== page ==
Public schools face difficult decisions on how to pare budgets. In the current financial environment, school districts employ a variety of policies to close budget gaps and stave off teacher layoffs and furloughs. An increasing number of schools are implementing four-day school weeks hoping to reduce overhead and transportation costs. The four-day-week policy requires substantial schedule changes as schools must increase the length of their school day to meet state-mandated minimum instructional hour requirements. Although some schools have indicated that this policy eases financial pressures, it is unknown whether the restructured schedule has an impact on student outcomes.
In this study, the authors use school-level longitudinal data from the state of Colorado to investigate the relationship between the four-day school week and academic performance among elementary school students. They exploit the temporal and spatial variation in the four-day school week using a difference-in-differences empirical strategy.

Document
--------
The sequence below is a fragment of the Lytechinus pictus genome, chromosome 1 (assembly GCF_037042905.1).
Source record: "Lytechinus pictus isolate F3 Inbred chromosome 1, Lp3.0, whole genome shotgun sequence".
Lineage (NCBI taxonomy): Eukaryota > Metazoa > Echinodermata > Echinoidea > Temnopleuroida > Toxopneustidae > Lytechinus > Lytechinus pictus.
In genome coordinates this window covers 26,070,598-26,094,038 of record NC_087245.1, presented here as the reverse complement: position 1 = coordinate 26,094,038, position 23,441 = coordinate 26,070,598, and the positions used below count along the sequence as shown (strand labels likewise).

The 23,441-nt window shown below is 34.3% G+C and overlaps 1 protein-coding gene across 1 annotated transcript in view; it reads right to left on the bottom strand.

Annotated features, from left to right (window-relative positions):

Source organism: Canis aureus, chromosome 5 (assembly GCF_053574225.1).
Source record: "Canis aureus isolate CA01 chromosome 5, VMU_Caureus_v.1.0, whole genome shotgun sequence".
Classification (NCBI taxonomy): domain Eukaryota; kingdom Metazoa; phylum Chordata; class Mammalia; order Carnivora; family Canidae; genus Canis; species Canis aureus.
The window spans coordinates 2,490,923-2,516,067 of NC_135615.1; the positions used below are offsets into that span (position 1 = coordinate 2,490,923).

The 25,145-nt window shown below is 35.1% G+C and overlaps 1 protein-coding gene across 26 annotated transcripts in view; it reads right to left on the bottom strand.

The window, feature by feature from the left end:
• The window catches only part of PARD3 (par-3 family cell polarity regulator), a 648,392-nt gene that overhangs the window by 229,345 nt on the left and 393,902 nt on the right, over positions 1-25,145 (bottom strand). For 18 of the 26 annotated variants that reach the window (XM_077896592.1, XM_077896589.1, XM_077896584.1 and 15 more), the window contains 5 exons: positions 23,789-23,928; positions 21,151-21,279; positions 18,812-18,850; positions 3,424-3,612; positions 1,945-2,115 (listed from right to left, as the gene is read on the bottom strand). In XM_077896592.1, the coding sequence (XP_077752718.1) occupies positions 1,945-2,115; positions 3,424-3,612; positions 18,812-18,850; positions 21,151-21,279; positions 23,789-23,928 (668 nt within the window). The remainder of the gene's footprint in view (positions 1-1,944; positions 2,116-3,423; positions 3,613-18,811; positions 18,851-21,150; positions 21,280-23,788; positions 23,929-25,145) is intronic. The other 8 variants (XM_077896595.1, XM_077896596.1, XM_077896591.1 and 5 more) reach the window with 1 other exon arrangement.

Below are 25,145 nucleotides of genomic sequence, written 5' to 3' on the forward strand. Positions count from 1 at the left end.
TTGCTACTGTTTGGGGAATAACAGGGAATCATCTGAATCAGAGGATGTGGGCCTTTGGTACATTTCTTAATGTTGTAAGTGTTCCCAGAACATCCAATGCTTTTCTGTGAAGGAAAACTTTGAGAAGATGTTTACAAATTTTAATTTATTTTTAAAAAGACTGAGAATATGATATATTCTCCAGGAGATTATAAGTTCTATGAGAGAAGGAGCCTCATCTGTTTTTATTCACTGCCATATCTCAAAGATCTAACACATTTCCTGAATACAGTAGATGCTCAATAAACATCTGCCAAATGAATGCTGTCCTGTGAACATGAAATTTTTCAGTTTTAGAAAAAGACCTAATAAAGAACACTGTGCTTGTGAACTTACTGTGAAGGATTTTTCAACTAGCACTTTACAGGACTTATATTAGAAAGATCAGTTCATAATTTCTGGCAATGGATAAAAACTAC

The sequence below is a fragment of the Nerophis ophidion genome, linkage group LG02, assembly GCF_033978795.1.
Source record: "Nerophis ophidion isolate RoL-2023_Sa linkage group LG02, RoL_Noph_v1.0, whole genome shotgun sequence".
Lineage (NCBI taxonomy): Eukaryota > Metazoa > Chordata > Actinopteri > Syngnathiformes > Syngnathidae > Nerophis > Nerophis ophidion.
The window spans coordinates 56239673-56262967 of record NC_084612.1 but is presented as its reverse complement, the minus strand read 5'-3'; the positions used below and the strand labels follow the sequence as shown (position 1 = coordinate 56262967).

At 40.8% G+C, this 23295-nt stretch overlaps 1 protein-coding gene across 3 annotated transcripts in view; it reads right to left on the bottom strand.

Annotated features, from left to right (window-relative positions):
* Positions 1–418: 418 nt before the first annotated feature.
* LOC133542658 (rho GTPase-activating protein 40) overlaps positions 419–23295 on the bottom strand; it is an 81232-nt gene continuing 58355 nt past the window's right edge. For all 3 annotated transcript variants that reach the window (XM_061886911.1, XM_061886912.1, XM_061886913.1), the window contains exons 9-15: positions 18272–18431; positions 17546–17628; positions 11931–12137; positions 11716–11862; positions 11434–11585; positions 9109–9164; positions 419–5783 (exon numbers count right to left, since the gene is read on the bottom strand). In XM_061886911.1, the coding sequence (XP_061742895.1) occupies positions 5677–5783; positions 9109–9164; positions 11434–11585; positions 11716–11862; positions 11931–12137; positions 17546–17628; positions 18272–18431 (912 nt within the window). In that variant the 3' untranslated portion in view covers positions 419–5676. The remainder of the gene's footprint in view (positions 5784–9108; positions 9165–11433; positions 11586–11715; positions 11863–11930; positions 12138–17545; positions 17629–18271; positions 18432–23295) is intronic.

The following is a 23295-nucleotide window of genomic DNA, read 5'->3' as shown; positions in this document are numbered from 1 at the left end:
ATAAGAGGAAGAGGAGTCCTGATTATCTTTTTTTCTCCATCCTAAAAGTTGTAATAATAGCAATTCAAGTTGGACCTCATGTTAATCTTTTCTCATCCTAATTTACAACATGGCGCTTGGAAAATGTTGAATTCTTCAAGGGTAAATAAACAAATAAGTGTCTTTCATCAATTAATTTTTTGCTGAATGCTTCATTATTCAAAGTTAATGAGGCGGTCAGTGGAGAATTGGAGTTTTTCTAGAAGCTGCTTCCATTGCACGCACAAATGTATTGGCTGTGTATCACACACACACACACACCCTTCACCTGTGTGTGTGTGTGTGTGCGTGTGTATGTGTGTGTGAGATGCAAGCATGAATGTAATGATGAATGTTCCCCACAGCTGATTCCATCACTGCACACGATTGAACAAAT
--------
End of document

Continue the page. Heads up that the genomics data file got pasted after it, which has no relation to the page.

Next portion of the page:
Their results suggest that student academic achievement has not been hurt by the change in schedule. Instead, the evidence indicates that the adoption a four-day school week shares a positive and often statistically significant relationship with performance in both reading and mathematics; the math results in particular are generally robust to a range of specification checks. These findings have policy relevance to the current U.S. education system, where many school districts must cut costs. The four-day school week is a strategy currently under debate.